Sunday, July 2, 2017

Fraud about voter fraud

From this article, I learned that I need to watch out for the GOP commission that is investigating voter fraud. Why? Because the head of the commission, Kris Kobach of Kansas, has already investigated voter fraud and found very little of it, but he hasn't publicized that finding.

It doesn't make sense to hide the info that voter fraud isn't common... unless you really like the narrative that it is common. Trump likes the narrative. Apparently, Kobach is fine with the narrative too because he's not pushing back against it. Maybe Kobach hopes he can find major fraud elsewhere, even if he didn't find it in Kansas. Personally, I'm not convinced that California, for example, does a good job policing its voter rolls. I tried to sign up to vote in California a few years ago, and probably would have been successful if I didn't bail at the last minute of the online process. No, I'm not going to commit the fraud of registering to vote in California just to find out if it's possible. Maybe California has tightened up, but I haven't seen any evidence of that, or any reports of what they do to investigate ineligible voters. To be clear, I have looked for evidence, but haven't found any published information about California's efforts to prevent voter fraud.

So maybe the commission investigating voter fraud will find a bit of fraud, or a moderate amount, or maybe even a huge amount (doubtful). So far, though, it's barely started, and it's already sputtering. Its first request for cooperation from the states was horribly mismanaged. The commission asked for private info such as birth dates and partial Social Security numbers without ensuring confidentiality. In fact, it was planning to have the information publicly available. They have got to be kidding--putting everyone's name, address, and birth date up in public. That's an immediate FAIL I have to wonder how professional this commission is going to be, and my hopes aren't high.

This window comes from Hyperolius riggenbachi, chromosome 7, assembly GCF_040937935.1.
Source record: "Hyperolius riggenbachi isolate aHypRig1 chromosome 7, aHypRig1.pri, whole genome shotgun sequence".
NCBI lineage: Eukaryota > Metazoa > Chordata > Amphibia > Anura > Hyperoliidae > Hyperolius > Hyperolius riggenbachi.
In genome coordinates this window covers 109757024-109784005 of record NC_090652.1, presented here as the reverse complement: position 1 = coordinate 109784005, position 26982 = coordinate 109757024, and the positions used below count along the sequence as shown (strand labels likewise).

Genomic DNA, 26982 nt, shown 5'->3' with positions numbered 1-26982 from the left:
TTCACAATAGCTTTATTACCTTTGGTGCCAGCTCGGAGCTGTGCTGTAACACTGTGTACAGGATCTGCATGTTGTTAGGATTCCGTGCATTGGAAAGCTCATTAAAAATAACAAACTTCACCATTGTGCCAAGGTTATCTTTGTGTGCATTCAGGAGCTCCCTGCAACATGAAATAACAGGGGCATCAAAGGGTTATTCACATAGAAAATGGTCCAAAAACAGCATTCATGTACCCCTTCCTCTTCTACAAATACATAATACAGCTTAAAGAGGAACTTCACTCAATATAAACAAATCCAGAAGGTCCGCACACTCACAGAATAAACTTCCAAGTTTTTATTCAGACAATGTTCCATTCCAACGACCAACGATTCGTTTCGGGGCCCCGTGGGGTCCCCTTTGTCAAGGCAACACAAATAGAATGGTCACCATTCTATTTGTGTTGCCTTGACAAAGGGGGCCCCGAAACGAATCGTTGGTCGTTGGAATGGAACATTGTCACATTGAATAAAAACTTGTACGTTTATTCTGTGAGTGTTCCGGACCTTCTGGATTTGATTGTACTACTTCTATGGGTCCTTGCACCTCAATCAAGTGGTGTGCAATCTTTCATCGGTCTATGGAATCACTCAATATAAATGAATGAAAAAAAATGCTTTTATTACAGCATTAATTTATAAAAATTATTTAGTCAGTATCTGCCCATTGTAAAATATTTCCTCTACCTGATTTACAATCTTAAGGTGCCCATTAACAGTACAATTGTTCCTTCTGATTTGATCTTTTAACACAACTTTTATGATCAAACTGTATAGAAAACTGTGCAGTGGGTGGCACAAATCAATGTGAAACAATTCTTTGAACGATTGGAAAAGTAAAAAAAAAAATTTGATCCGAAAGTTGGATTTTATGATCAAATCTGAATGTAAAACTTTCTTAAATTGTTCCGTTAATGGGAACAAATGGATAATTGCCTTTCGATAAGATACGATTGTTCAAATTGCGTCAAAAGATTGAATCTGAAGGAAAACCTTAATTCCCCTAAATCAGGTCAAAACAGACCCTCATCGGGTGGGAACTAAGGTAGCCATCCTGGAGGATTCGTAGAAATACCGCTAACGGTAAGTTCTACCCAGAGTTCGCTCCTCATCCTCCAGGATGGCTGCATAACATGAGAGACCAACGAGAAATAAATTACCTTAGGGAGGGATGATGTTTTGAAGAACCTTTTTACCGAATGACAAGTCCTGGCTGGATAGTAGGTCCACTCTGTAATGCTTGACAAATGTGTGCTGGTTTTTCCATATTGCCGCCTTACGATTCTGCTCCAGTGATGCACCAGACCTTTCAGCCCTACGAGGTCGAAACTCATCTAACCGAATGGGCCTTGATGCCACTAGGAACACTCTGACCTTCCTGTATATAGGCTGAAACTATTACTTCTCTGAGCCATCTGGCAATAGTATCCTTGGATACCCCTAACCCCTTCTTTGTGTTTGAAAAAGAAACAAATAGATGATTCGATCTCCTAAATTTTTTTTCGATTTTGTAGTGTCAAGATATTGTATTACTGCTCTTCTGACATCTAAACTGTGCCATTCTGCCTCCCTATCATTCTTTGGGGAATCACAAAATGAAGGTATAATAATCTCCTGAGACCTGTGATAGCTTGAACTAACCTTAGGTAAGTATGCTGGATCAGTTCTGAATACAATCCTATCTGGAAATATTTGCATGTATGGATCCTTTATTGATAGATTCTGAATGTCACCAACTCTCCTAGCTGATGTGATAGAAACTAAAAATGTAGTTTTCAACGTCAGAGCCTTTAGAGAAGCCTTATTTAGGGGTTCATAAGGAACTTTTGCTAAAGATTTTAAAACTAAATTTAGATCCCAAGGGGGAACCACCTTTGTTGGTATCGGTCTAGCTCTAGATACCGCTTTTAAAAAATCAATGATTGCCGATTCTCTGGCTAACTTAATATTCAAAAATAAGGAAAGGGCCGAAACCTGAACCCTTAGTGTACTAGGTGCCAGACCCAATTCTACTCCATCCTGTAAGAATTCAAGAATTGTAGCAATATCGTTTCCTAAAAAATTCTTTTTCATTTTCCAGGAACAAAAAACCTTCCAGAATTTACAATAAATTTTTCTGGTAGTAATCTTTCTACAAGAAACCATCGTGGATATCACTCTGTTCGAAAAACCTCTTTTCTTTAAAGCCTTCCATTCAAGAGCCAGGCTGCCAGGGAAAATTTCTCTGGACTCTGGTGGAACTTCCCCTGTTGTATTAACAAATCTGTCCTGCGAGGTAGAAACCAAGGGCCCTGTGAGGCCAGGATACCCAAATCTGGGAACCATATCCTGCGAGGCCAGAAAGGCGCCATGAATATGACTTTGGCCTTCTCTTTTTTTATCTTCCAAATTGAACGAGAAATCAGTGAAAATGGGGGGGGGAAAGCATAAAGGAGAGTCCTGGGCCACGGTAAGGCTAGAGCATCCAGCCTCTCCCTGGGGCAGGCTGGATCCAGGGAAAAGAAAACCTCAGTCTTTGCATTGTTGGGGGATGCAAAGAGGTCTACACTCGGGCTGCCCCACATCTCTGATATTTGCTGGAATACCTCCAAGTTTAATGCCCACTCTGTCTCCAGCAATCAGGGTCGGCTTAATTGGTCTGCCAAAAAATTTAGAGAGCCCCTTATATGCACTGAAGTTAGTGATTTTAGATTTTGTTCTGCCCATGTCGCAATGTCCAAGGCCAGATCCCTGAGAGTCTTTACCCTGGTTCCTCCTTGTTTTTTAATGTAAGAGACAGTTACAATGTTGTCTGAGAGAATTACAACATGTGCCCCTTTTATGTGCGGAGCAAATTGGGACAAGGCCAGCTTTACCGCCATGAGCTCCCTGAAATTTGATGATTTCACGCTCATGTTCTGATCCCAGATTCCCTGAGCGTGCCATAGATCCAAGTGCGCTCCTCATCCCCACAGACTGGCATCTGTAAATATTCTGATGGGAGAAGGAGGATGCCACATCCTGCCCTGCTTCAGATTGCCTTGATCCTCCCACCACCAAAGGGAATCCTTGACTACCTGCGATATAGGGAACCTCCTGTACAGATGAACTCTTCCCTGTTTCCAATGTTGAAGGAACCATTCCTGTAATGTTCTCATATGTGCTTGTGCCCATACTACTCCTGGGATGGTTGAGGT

Image: youtube/Licitus Veritas Invictus

Extra. I didn't know that there has already been a nation-wide effort to investigate and punish illegal voting. The results: about 60 convictions in 4 years. Not millions, not thousands, not even hundreds. Pretty paltry. I hope this commission finds nearly the same number of illegal votes and is honest enough to report it without hyperbole.

1 comment:

Dangerous said...

Here's what a honest and thorough review of voter data will find:

1) A small number of dead people vote in every election. Nearly all of them sent in their absentee ballots in advance (because many of them were sick) and died prior to election day, but the election bureau didn't know and counted the votes anyway. But it makes a great headline to announce that 10,000 dead people voted in the last national election.
2) There are many people with the same name and birthdate who voted in the last election, probably in the tens of thousands, but they are not the same person. But it makes a great headline to say that perhaps 50,000 people voted twice in the last election. (Probably no asterisk in the headline.)
3) Ditto to #2 for same last four digits of SS# and name.
4) Hundreds of thousands to millions of people have multiple registrations (including yours truly) because they moved and didn't bother to call their local election board to drop their old registration. Some may have even voted twice. Some by accident, some out of ignorance, and a handful intentionally violated the law to get what exactly compared to the penalty we can't say for sure.
5) Voter rolls are a mess, but few issues rise to the level of criminality, and the cases of false positives will far outnumber the cases of true fraud, as opposed to voter or election board misunderstanding or error.

What an honest and thorough review of voter data will never find is widespread (meaning intentional) effort to commit voting fraud via any means to swing an election because ...

A) Any organized effort impacting enough votes via individual means could never be kept secret;
B) No group of people undertakes the effort without coordination because the penalties far outweigh the benefits and the likelihood that the effort would result in a change in the election result from unfavorable to favorable for the parties committing the fraud; and
C) Individual efforts would be hard to detect anyway because concealment is so simple via, for example, casting someone else's absentee ballot or registering in another jurisdiction under an assumed name.

But, of course, the question returns to why someone would commit voter fraud just to vote more than once, particularly when the direct benefit to them is non-existent and the penalties are so great? The answer is that they wouldn't. And since organized voter fraud couldn't be kept secret, there's no mechanism at all to alter the election result to one's advantage or preference.

Of course, no logic matters when the benefits to the vote suppressors can be both organized and legal if they can convince people of a lie.